Mocking AngularJS: How to create our own watch function

Sunday, 3 September 2017
AngularJS is awesome! Yeah, it is, even after so many competitors it still did not lose its value and manages to be on top of others. So we all love it and wonder how it can be so cool, same goes for me. The one thing I really inspired with is Angular's watch function which automatically gets called when object bind with $scope got changed. So it's inevitable for me to learn how watch function works and by learning this I come up with the idea that how I can create my own simple watch function with simple JavaScript.

Before starting this tutorial I would like to inform you that this is not about how Angular's watch function works neither I am saying that this is how Angular watch works. There are many web articles present on this topic and you can easily find them using Google. Instead of it, this post focuses on how we can create our own function which acts like Angular's watch function up to some extent!

So the story starts with JavaScript Objects. Let's create one
 var obj = {};  

Now as we know we can attach properties to any JS object but do you know in how many ways we can attach them?

1#
obj.a = 1;  

2#
 obj['b'] = 2;  

These two ways are very common and most used but there is another unconventional way which is Object.defineProperty. So it works like this
Object.defineProperty(object, propertyToBeAttached, configuration)

so if we use Object.defineProperty we add a property like this
 Object.defineProperty(obj, 'c', {   value: 3 });

If property already attached with object then Object.defineProperty also use to modify its configuration but why go for this complicated method when we can simply create property with [.] notation?Object.defineProperty provides many extra options to control properties of object, you can read about it on MDN [please read it first if you don't know about it]. But real fun starts with set and get methods for property provided by Object.defineProperty. TLDR version of set and get methods is get method invokes automatically every time when you try to access property's value and set method invokes when you try to set value of property. And yes you get it right we need set and get method of property being watched by our watch function so hold this in your mind.

Now let's begin

First of all, we need $scope so let's initialize it
var $scope = {};

Now we need watch function as a property of our $scope object and Angular's watch function takes two mandatory arguments first one is property to be watched another one is handler function and handler gives us the new and old value of the property. At first its very easy to attach watch function with $scope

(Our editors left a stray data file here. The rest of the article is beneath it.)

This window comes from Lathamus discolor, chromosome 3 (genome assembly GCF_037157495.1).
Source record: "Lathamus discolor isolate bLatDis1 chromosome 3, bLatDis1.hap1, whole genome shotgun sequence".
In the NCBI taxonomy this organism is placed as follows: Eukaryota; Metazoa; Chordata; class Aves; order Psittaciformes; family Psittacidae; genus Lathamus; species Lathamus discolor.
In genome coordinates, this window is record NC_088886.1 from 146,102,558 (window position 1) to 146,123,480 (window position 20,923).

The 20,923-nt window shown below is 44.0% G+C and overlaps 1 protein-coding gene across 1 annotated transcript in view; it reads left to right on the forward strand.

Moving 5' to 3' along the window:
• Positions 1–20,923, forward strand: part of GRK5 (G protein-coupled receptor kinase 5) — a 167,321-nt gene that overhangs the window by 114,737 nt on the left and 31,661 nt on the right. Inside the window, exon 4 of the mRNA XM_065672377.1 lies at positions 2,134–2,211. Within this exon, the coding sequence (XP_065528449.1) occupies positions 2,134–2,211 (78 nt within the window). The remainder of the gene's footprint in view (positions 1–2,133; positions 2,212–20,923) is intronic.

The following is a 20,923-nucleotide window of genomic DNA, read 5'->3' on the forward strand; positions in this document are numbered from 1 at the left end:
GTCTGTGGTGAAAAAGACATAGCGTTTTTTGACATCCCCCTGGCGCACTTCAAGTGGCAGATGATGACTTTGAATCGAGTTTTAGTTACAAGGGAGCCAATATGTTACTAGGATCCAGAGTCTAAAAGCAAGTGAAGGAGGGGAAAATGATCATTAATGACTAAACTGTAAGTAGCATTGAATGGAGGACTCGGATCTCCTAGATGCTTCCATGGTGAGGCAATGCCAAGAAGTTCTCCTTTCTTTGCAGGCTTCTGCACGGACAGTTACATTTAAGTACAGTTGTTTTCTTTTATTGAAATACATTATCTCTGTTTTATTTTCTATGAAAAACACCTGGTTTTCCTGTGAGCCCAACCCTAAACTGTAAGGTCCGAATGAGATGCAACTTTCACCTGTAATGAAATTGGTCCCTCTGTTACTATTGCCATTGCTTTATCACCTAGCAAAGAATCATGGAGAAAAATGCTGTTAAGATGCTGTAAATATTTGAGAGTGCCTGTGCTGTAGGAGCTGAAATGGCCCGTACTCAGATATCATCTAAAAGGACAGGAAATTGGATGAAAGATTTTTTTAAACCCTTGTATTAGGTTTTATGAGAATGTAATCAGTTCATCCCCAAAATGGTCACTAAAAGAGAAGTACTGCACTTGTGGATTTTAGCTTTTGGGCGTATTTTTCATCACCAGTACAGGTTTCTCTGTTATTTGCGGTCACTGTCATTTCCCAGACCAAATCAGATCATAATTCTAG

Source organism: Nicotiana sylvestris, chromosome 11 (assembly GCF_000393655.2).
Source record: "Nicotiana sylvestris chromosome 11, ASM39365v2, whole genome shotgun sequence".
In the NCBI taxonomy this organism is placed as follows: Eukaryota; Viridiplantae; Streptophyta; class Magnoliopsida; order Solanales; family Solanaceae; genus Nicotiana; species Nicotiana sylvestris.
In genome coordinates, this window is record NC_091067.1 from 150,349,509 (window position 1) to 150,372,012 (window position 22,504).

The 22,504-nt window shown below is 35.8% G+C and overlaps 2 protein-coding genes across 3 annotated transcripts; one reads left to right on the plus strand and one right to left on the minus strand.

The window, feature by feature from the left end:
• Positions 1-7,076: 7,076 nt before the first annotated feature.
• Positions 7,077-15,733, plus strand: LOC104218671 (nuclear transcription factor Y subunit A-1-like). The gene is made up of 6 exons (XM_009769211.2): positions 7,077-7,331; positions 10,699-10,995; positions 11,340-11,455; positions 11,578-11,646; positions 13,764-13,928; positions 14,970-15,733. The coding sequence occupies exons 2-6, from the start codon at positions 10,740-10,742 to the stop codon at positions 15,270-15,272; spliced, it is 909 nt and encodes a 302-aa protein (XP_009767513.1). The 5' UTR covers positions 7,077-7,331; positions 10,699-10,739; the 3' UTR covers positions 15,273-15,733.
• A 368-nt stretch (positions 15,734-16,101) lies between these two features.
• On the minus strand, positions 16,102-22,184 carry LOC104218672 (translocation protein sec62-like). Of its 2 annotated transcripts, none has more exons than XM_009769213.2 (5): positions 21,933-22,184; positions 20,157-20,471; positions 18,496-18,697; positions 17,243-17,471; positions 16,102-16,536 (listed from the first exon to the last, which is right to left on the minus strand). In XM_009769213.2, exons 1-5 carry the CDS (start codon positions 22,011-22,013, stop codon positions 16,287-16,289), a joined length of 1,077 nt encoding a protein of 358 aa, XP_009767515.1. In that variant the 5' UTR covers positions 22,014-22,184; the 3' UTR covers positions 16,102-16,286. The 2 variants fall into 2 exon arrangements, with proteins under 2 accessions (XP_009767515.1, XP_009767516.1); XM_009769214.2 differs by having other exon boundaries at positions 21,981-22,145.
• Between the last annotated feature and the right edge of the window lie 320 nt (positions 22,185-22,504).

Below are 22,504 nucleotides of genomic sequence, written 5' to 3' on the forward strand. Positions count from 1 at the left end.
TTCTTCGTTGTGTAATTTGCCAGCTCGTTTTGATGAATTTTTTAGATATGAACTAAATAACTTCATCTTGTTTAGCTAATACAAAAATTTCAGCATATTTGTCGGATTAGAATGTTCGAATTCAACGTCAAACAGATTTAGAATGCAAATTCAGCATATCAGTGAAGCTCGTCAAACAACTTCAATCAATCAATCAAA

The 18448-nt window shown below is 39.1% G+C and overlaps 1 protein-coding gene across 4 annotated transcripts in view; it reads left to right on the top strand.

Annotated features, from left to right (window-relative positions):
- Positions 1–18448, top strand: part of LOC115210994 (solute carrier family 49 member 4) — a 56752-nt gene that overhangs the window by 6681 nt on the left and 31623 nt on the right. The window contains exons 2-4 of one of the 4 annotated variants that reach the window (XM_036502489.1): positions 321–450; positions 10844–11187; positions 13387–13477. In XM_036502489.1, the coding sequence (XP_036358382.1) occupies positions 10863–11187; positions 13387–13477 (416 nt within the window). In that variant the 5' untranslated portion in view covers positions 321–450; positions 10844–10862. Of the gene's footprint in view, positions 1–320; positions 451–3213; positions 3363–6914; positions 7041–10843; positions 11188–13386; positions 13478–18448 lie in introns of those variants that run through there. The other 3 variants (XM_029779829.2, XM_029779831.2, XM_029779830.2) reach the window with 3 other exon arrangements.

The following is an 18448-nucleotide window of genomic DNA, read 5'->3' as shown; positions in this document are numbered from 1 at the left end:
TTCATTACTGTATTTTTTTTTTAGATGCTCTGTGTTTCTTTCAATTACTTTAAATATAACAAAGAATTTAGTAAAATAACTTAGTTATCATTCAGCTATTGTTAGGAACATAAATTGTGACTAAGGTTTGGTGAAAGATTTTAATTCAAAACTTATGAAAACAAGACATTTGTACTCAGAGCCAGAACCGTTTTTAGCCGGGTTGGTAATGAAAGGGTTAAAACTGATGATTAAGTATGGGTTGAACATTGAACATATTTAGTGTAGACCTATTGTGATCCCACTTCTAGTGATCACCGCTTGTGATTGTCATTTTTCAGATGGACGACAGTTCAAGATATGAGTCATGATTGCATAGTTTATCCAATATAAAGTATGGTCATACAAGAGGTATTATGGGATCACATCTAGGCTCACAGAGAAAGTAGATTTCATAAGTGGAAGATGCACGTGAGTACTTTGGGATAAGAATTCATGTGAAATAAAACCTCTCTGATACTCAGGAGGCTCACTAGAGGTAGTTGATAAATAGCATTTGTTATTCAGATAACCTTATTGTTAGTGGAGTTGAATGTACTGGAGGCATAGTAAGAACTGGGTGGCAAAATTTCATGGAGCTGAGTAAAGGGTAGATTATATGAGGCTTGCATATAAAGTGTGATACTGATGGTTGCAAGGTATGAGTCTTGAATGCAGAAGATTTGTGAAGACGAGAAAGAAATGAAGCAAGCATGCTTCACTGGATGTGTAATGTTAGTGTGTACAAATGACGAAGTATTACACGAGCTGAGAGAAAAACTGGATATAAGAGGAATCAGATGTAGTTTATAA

var $scope = {}; $scope.watch = function (propToWatch, handler) {};  

but we can change watch value any time intentionally or accidentally ☹ like this
 var $scope = {};
$scope.watch = function (propToWatch, handler) {}; 
$scope.watch = 1;  

But with Object.defineProperty we can also lock properties so why shouldn't we do it
 
var $scope = {};
Object.defineProperty($scope, 'watch', {
    value: function (varToWatch, handler) {},
    writeable: false,
    configurable: false
});

Now as we have a property which we are going to watch so next step is we need its set and get methods so let's use Object.defineProperty to modify varToWatch and add set and get methods
 
var $scope = {};
Object.defineProperty($scope, 'watch', {
    value: function (varToWatch, handler) {
        Object.defineProperty($scope, varToWatch, {
          set: function (newValue) {},
          get: function () {}
        });
    },
    writeable: false,
    configurable: false
});

As I mentioned earlier set is going to call every time we set the value of the property so this is the point when we will invoke our handler function
 
var $scope = {};
Object.defineProperty($scope, 'watch', {
    value: function (varToWatch, handler) {
        Object.defineProperty($scope, varToWatch, {
          set: function (newValue) {
            handler(newValue);
          },
          get: function () {}
        });
    },
    writeable: false,
    configurable: false
});

But now what about old value? Its easy and this is final steps and our watch function is ready ;)
 
var $scope = {};
Object.defineProperty($scope, 'watch', {
  value: function (varToWatch, handler) {
    var oldValue = $scope[varToWatch];
    Object.defineProperty($scope, varToWatch, {
      set: function (newValue) {
        handler(newValue, oldValue);
        oldValue = newValue;
      },
      get: function () {
        return oldValue;
      }
    });
  },
  writeable: false,
  configurable: false
});

Here we are caching property value from $scope in an oldValue variable and we don't care about if it's already defined or not as it will set undefined if the property is not set yet! Here you go we have created our very own simple watch function which really works we can use it just like we Angular's watch
 
$scope.a = 1;
$scope.watch('a', function (newValue, oldValue) {
  console.log(newValue, oldValue);
});

That's all folk you can play with it here
Thanks for ready! Your comments are welcome and happy coding!

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